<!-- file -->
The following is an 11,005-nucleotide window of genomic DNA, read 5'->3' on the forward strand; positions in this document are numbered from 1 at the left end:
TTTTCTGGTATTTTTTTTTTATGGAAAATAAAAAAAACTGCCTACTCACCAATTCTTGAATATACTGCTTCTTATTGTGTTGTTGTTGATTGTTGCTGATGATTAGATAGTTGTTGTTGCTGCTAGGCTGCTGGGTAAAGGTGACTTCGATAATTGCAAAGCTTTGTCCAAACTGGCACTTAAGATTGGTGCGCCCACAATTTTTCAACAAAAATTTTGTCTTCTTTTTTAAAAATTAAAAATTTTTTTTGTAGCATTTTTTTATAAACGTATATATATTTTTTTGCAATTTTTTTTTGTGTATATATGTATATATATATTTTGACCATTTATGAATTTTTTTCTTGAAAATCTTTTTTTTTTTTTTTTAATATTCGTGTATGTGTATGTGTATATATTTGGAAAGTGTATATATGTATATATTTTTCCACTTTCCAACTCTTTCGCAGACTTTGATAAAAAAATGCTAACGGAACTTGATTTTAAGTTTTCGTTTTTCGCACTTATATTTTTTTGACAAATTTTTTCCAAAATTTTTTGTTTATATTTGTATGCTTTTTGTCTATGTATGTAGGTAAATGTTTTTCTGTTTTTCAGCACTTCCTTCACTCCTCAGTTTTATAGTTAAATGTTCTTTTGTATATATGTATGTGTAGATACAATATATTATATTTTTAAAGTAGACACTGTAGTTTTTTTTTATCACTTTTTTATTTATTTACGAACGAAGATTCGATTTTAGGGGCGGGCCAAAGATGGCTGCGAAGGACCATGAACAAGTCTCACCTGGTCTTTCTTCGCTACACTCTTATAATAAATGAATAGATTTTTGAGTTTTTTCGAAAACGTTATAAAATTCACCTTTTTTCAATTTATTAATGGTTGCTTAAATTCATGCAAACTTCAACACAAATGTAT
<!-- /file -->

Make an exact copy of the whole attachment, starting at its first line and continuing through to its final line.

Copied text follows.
The following is an 11,005-nucleotide window of genomic DNA, read 5'->3' on the forward strand; positions in this document are numbered from 1 at the left end:
TTTTCTGGTATTTTTTTTTTATGGAAAATAAAAAAAACTGCCTACTCACCAATTCTTGAATATACTGCTTCTTATTGTGTTGTTGTTGATTGTTGCTGATGATTAGATAGTTGTTGTTGCTGCTAGGCTGCTGGGTAAAGGTGACTTCGATAATTGCAAAGCTTTGTCCAAACTGGCACTTAAGATTGGTGCGCCCACAATTTTTCAACAAAAATTTTGTCTTCTTTTTTAAAAATTAAAAATTTTTTTTGTAGCATTTTTTTATAAACGTATATATATTTTTTTGCAATTTTTTTTTGTGTATATATGTATATATATATTTTGACCATTTATGAATTTTTTTCTTGAAAATCTTTTTTTTTTTTTTTTAATATTCGTGTATGTGTATGTGTATATATTTGGAAAGTGTATATATGTATATATTTTTCCACTTTCCAACTCTTTCGCAGACTTTGATAAAAAAATGCTAACGGAACTTGATTTTAAGTTTTCGTTTTTCGCACTTATATTTTTTTGACAAATTTTTTCCAAAATTTTTTGTTTATATTTGTATGCTTTTTGTCTATGTATGTAGGTAAATGTTTTTCTGTTTTTCAGCACTTCCTTCACTCCTCAGTTTTATAGTTAAATGTTCTTTTGTATATATGTATGTGTAGATACAATATATTATATTTTTAAAGTAGACACTGTAGTTTTTTTTTATCACTTTTTTATTTATTTACGAACGAAGATTCGATTTTAGGGGCGGGCCAAAGATGGCTGCGAAGGACCATGAACAAGTCTCACCTGGTCTTTCTTCGCTACACTCTTATAATAAATGAATAGATTTTTGAGTTTTTTCGAAAACGTTATAAAATTCACCTTTTTTCAATTTATTAATGGTTGCTTAAATTCATGCAAACTTCAACACAAATGTAT